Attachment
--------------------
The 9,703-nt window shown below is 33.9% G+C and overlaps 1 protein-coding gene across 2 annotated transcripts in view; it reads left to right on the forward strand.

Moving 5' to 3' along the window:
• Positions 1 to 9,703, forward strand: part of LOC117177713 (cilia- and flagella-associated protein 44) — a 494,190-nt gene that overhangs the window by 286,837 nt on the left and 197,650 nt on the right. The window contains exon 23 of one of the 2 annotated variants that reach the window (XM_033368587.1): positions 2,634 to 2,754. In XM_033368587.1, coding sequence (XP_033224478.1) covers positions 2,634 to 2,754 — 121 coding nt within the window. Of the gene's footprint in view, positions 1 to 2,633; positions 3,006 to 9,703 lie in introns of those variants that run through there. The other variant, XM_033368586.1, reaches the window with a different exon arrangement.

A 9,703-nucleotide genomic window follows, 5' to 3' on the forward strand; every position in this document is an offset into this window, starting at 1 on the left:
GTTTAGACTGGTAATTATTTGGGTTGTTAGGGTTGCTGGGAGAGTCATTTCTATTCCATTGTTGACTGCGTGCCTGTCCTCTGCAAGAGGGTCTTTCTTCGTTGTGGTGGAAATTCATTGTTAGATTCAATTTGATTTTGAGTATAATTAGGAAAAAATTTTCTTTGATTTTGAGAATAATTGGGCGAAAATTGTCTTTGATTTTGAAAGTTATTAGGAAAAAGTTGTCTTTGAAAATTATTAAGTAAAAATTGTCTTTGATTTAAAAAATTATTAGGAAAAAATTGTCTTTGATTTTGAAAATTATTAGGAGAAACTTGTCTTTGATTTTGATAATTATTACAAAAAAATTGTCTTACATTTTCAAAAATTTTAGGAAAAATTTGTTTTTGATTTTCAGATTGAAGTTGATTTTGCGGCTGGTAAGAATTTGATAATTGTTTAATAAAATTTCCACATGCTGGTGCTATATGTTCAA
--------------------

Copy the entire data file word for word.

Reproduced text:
The 9,703-nt window shown below is 33.9% G+C and overlaps 1 protein-coding gene across 2 annotated transcripts in view; it reads left to right on the forward strand.

Moving 5' to 3' along the window:
• Positions 1 to 9,703, forward strand: part of LOC117177713 (cilia- and flagella-associated protein 44) — a 494,190-nt gene that overhangs the window by 286,837 nt on the left and 197,650 nt on the right. The window contains exon 23 of one of the 2 annotated variants that reach the window (XM_033368587.1): positions 2,634 to 2,754. In XM_033368587.1, coding sequence (XP_033224478.1) covers positions 2,634 to 2,754 — 121 coding nt within the window. Of the gene's footprint in view, positions 1 to 2,633; positions 3,006 to 9,703 lie in introns of those variants that run through there. The other variant, XM_033368586.1, reaches the window with a different exon arrangement.

A 9,703-nucleotide genomic window follows, 5' to 3' on the forward strand; every position in this document is an offset into this window, starting at 1 on the left:
GTTTAGACTGGTAATTATTTGGGTTGTTAGGGTTGCTGGGAGAGTCATTTCTATTCCATTGTTGACTGCGTGCCTGTCCTCTGCAAGAGGGTCTTTCTTCGTTGTGGTGGAAATTCATTGTTAGATTCAATTTGATTTTGAGTATAATTAGGAAAAAATTTTCTTTGATTTTGAGAATAATTGGGCGAAAATTGTCTTTGATTTTGAAAGTTATTAGGAAAAAGTTGTCTTTGAAAATTATTAAGTAAAAATTGTCTTTGATTTAAAAAATTATTAGGAAAAAATTGTCTTTGATTTTGAAAATTATTAGGAGAAACTTGTCTTTGATTTTGATAATTATTACAAAAAAATTGTCTTACATTTTCAAAAATTTTAGGAAAAATTTGTTTTTGATTTTCAGATTGAAGTTGATTTTGCGGCTGGTAAGAATTTGATAATTGTTTAATAAAATTTCCACATGCTGGTGCTATATGTTCAA